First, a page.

Saturday, April 23, 2011

Safety of nuclear power plants: India takes up seismic qualification programme

By Syed Akbar
Hyderabad, April 22: The Department of Atomic Energy has finally taken up "seismic qualification" programme to find out in real scenario whether nuclear power plants in the country are capable of withstanding earthquakes of greater magnitude.
Though the technology has been in existence for almost 20 years, this is the first time that India is testing whether the nuclear power plants are of earthquake or seismic grade. The Nuclear Power Corporation of India has been claiming that its power plants have withstood earthquakes in the neighbourhood. But seismic qualification programme will enable the NPCIL to know whether its claim is true.
In seismic qualification, a prototype nuclear power plant is subjected to earthquake loading through artificial means i.e. put on an "earthquake shaking table" to find out if the nuclear safety parameters are under control. If the nuclear power plants pass the seismic qualification, they are safe from the point of earthquakes. Other methods adopted for seismic qualification are "numerical analysis" or reference to databases of 
previously qualified nuclear plants.
The DAE presented the safety status of its nuclear power plants, and its regulatory and safety review system at the Convention of Nuclear Safety (CNS) held recently in Vienna. Releasing the details of the presentation, the DAE points out that "the CNS was informed that India is developing a seismic qualification program by experience data base which is nearing completion. Contracting parties appreciated the work as a pioneering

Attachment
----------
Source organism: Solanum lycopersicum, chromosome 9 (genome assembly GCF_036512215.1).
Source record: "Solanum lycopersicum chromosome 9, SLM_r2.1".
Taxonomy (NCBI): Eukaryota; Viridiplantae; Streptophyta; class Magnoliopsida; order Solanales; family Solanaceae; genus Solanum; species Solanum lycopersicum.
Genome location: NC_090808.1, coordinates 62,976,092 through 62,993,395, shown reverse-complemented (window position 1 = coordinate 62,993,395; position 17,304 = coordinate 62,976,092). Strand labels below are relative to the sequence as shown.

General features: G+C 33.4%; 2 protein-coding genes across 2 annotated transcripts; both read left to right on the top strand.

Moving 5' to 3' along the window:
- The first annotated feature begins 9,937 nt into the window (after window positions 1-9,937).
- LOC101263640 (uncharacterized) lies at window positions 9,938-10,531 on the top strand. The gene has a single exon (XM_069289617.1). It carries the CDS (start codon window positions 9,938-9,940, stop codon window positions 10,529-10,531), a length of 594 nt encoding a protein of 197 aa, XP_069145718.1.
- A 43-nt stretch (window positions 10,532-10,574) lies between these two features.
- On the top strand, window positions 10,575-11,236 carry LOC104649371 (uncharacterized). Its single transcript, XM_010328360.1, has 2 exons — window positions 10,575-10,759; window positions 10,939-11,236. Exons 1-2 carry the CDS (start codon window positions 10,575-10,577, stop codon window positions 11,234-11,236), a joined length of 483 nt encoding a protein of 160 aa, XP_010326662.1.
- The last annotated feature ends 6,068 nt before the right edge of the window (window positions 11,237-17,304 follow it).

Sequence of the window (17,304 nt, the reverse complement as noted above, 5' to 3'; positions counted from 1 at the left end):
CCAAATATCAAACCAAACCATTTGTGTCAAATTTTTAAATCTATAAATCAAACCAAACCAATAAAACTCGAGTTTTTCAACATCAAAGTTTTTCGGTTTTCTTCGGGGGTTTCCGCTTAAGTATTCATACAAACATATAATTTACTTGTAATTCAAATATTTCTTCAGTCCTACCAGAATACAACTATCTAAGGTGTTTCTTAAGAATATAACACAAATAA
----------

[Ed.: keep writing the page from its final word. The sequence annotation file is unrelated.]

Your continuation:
effort by India".
An official statement by Atomic Energy Regulatory Board said India also informed the CNS about the initiatives taken to ensure safety in nuclear power plants in the wake of Fukushima accident. The measures include the  formation of a high level committee by AERB to re-examine the capability of nuclear power plants to withstand external events and adequacy of  provisions available to ensure safety in such events.
Once a nuclear power plant is seismically qualified, the reactor shut down safely in the  event of earthquake, and the residual heat is safely removed, thus preventing release of  radioactive substances into the atmosphere. The historical data on earthquakes within a  radius of 200 km is taken into account for seismic qualification studies.

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